A perspective on investing in new age tech firms – Mint

The number of online buyers is likely to rise to 300-500 million over the next 3-5 years
The emerging internet economy is fundamentally changing the way consumers and businesses interact with each other. It is disrupting traditional businesses and a new crop of digital-native, mobile-first companies is emerging and scaling up at warp speed, enabled by favourable demographics, rising internet penetration and a world-class, frictionless payments ecosystem. Recently, Licious became the first D2C unicorn bypassing the traditional distribution model. We are seeing similar disruptions in healthtech, which is disrupting pharmacy stores/companies while fintech is disrupting traditional banks.
India has a population of 1.4 billion people with almost 750 million 4G connections. However, online buyers/transactors are in the range of 120-150 million only. This is likely to rise to 300-500 million buyers over the next 3-5 years as digital payment penetration rises. This growth will have multiple implications for not only new-age tech companies but also for the disrupted (traditional) companies. It is possible that new-age tech might see faster penetration in India.
There have been high-decibel conversations about the large losses most of these companies are making and whether investors should participate in their equity issuance. The framework of benchmarking a ‘great business’—i.e., superior returns on incremental capital (ROIC), scalability and strong execution and corporate governance—remains the same. Only the tools and techniques change. Near-term losses in the early stage do not necessarily mean losses in the future as well. Conversely, not all businesses that generate profits today will remain profitable forever as some might get disrupted by new-age tech firms. For example, today everyone seems to believe it is a no-brainer to invest in FAANG stocks (Facebook, Amazon, Apple, Netflix, Google). But a majority of those stocks were loss-making when they got listed.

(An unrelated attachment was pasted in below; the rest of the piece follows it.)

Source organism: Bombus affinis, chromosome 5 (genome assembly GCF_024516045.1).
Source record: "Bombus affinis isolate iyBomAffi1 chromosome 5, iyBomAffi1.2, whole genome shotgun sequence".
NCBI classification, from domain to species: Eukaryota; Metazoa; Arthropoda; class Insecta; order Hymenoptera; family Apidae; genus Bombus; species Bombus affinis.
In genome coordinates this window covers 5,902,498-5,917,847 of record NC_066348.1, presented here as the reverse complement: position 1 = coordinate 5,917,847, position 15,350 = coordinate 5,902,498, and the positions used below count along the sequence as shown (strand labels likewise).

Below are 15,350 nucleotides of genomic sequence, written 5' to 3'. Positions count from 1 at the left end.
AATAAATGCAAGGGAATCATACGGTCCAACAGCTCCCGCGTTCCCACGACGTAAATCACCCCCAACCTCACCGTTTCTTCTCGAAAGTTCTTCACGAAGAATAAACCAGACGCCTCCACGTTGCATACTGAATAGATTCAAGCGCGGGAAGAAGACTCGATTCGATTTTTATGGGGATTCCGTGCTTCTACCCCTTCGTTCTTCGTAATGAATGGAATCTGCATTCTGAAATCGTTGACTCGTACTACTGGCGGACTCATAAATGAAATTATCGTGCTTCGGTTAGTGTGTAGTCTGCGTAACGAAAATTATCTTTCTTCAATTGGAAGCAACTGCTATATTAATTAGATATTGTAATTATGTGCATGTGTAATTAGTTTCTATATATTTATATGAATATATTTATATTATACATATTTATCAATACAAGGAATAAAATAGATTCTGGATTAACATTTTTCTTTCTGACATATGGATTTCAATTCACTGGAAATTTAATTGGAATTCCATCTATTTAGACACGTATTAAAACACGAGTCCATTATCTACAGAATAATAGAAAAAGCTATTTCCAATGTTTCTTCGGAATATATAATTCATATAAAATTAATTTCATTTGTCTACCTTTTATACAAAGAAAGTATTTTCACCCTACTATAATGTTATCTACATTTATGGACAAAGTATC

There is an element of underappreciation of the economic model of new-age tech firms. In India, consumer tech firms are in early habit formation stage, which entails extensive investments in developing great tech, building brands, acquiring customers and delivering a great experience to establish long-lasting customer stickiness. Even though such investments are likely to pay off for many years to come, in contrast to traditional companies these investments of the consumer tech firms from an accounting perspective are considered expenses and not assets; hence they report ‘accounting losses’.
While evaluating a new-age tech company, unit economics is a key consideration. It is thus very important to track the ecosystem to gauge the ability for monetization and the potential for recurring usage. An important question to ask here is whether high engagement is leading to habit formation and repeat usage. The output to this framework is the LTV/CAC (expected lifetime value of a customer/cost of customer acquisition) ratio which provides insights into a potential margin trajectory. Along with assessing the TAM (total addressable market size), it provides a good indication of structural profitability and cash flow generation potential and into the eventual RoIC trajectory.
The challenge for an analyst who uses traditional ways of valuing businesses is the negative earnings and the inability to project future cash flows. We have always believed that these historical earning models have flaws and can be misleading. As with our approach for other companies, near-term accounting profits or losses mean very little in our valuation framework; what really matters is the long-term cash flow generation potential and the present value of those cash flows. Therefore, a thoughtful bottom-up consideration of expected future cash flows of each individual company is of paramount importance. Due to their strategic assets like a deep tech stack, well-established brand, large and happy customer base and strong management teams, many consumer tech companies can enter adjacent categories thereby increasing their potential profit pool. Thus, there could be potentially large value creation opportunities in some of these technology-enabled, emerging business models, but envisaging a discontinuous and disruptive future can be a difficult task.
Many professional managers managing capital both in private and public space have employed significant research resources to build a deep understanding of various business models within the consumer tech space across emerging and developed markets. We would continue to focus on companies that have built a competitive advantage in fast growing and large target markets, which have positive unit economics and management teams that are strong on execution as well as governance.
Prateek Pant is CBO at White Oak Capital Management.
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